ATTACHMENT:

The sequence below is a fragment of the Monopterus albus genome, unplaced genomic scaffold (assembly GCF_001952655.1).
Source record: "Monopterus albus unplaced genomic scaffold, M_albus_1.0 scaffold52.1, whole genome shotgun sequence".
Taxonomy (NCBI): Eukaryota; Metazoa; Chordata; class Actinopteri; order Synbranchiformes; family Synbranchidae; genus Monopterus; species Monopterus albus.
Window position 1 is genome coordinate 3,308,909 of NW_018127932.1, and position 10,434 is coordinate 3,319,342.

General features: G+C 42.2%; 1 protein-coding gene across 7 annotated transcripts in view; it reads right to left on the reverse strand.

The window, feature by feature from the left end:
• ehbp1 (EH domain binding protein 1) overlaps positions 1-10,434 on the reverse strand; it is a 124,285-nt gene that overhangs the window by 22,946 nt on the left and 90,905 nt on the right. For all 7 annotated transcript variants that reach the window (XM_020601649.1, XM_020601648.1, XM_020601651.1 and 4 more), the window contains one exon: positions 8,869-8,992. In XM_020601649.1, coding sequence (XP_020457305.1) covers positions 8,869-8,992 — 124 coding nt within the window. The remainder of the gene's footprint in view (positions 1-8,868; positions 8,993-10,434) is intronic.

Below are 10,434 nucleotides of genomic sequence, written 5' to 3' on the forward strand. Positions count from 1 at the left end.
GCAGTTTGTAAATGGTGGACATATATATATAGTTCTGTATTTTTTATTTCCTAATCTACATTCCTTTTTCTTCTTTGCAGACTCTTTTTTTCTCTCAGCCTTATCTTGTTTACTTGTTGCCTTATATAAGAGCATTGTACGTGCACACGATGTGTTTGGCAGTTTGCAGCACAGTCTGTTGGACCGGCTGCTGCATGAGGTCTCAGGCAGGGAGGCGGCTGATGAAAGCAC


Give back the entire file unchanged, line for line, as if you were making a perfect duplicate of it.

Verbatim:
The sequence below is a fragment of the Monopterus albus genome, unplaced genomic scaffold (assembly GCF_001952655.1).
Source record: "Monopterus albus unplaced genomic scaffold, M_albus_1.0 scaffold52.1, whole genome shotgun sequence".
Taxonomy (NCBI): Eukaryota; Metazoa; Chordata; class Actinopteri; order Synbranchiformes; family Synbranchidae; genus Monopterus; species Monopterus albus.
Window position 1 is genome coordinate 3,308,909 of NW_018127932.1, and position 10,434 is coordinate 3,319,342.

General features: G+C 42.2%; 1 protein-coding gene across 7 annotated transcripts in view; it reads right to left on the reverse strand.

The window, feature by feature from the left end:
• ehbp1 (EH domain binding protein 1) overlaps positions 1-10,434 on the reverse strand; it is a 124,285-nt gene that overhangs the window by 22,946 nt on the left and 90,905 nt on the right. For all 7 annotated transcript variants that reach the window (XM_020601649.1, XM_020601648.1, XM_020601651.1 and 4 more), the window contains one exon: positions 8,869-8,992. In XM_020601649.1, coding sequence (XP_020457305.1) covers positions 8,869-8,992 — 124 coding nt within the window. The remainder of the gene's footprint in view (positions 1-8,868; positions 8,993-10,434) is intronic.

Below are 10,434 nucleotides of genomic sequence, written 5' to 3' on the forward strand. Positions count from 1 at the left end.
GCAGTTTGTAAATGGTGGACATATATATATAGTTCTGTATTTTTTATTTCCTAATCTACATTCCTTTTTCTTCTTTGCAGACTCTTTTTTTCTCTCAGCCTTATCTTGTTTACTTGTTGCCTTATATAAGAGCATTGTACGTGCACACGATGTGTTTGGCAGTTTGCAGCACAGTCTGTTGGACCGGCTGCTGCATGAGGTCTCAGGCAGGGAGGCGGCTGATGAAAGCAC